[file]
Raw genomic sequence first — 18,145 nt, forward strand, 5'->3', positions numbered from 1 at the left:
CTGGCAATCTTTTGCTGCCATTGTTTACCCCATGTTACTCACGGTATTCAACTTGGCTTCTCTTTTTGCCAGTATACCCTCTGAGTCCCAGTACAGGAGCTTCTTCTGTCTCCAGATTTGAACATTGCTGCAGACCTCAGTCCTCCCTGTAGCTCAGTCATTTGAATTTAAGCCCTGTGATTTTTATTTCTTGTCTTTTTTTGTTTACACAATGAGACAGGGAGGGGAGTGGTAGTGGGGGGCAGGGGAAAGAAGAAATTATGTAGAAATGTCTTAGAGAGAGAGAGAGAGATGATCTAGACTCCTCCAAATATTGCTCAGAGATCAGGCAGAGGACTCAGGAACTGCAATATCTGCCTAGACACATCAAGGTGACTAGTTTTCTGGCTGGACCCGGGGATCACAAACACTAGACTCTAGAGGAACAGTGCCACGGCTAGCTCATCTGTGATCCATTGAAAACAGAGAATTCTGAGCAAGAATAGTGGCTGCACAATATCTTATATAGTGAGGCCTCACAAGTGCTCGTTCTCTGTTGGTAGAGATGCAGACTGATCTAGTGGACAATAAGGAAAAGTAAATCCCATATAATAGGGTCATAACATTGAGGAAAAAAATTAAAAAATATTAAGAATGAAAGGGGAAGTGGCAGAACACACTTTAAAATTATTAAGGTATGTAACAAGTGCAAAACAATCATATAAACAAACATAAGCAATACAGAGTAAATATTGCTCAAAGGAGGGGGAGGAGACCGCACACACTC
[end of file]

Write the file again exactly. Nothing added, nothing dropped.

Raw genomic sequence first — 18,145 nt, forward strand, 5'->3', positions numbered from 1 at the left:
CTGGCAATCTTTTGCTGCCATTGTTTACCCCATGTTACTCACGGTATTCAACTTGGCTTCTCTTTTTGCCAGTATACCCTCTGAGTCCCAGTACAGGAGCTTCTTCTGTCTCCAGATTTGAACATTGCTGCAGACCTCAGTCCTCCCTGTAGCTCAGTCATTTGAATTTAAGCCCTGTGATTTTTATTTCTTGTCTTTTTTTGTTTACACAATGAGACAGGGAGGGGAGTGGTAGTGGGGGGCAGGGGAAAGAAGAAATTATGTAGAAATGTCTTAGAGAGAGAGAGAGAGATGATCTAGACTCCTCCAAATATTGCTCAGAGATCAGGCAGAGGACTCAGGAACTGCAATATCTGCCTAGACACATCAAGGTGACTAGTTTTCTGGCTGGACCCGGGGATCACAAACACTAGACTCTAGAGGAACAGTGCCACGGCTAGCTCATCTGTGATCCATTGAAAACAGAGAATTCTGAGCAAGAATAGTGGCTGCACAATATCTTATATAGTGAGGCCTCACAAGTGCTCGTTCTCTGTTGGTAGAGATGCAGACTGATCTAGTGGACAATAAGGAAAAGTAAATCCCATATAATAGGGTCATAACATTGAGGAAAAAAATTAAAAAATATTAAGAATGAAAGGGGAAGTGGCAGAACACACTTTAAAATTATTAAGGTATGTAACAAGTGCAAAACAATCATATAAACAAACATAAGCAATACAGAGTAAATATTGCTCAAAGGAGGGGGAGGAGACCGCACACACTC